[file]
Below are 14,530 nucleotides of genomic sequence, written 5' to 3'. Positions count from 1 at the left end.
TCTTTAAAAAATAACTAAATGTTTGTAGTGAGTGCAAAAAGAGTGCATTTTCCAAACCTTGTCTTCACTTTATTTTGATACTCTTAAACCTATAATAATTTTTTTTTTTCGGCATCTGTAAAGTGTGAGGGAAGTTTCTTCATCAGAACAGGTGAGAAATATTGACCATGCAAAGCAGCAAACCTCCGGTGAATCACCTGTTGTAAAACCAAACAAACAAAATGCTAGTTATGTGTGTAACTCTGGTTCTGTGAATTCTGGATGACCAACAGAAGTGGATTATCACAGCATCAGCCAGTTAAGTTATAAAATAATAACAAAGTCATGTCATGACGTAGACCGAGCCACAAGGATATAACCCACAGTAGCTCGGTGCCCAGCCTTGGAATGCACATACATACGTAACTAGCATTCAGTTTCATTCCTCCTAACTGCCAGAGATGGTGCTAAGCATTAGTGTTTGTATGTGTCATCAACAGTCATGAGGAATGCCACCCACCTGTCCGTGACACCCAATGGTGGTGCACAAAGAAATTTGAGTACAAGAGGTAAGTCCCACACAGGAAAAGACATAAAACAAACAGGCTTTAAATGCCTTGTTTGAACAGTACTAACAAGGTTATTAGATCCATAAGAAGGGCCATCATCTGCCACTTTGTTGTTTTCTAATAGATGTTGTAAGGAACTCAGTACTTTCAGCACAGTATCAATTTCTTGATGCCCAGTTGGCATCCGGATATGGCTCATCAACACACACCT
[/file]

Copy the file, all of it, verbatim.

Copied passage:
Below are 14,530 nucleotides of genomic sequence, written 5' to 3'. Positions count from 1 at the left end.
TCTTTAAAAAATAACTAAATGTTTGTAGTGAGTGCAAAAAGAGTGCATTTTCCAAACCTTGTCTTCACTTTATTTTGATACTCTTAAACCTATAATAATTTTTTTTTTTCGGCATCTGTAAAGTGTGAGGGAAGTTTCTTCATCAGAACAGGTGAGAAATATTGACCATGCAAAGCAGCAAACCTCCGGTGAATCACCTGTTGTAAAACCAAACAAACAAAATGCTAGTTATGTGTGTAACTCTGGTTCTGTGAATTCTGGATGACCAACAGAAGTGGATTATCACAGCATCAGCCAGTTAAGTTATAAAATAATAACAAAGTCATGTCATGACGTAGACCGAGCCACAAGGATATAACCCACAGTAGCTCGGTGCCCAGCCTTGGAATGCACATACATACGTAACTAGCATTCAGTTTCATTCCTCCTAACTGCCAGAGATGGTGCTAAGCATTAGTGTTTGTATGTGTCATCAACAGTCATGAGGAATGCCACCCACCTGTCCGTGACACCCAATGGTGGTGCACAAAGAAATTTGAGTACAAGAGGTAAGTCCCACACAGGAAAAGACATAAAACAAACAGGCTTTAAATGCCTTGTTTGAACAGTACTAACAAGGTTATTAGATCCATAAGAAGGGCCATCATCTGCCACTTTGTTGTTTTCTAATAGATGTTGTAAGGAACTCAGTACTTTCAGCACAGTATCAATTTCTTGATGCCCAGTTGGCATCCGGATATGGCTCATCAACACACACCT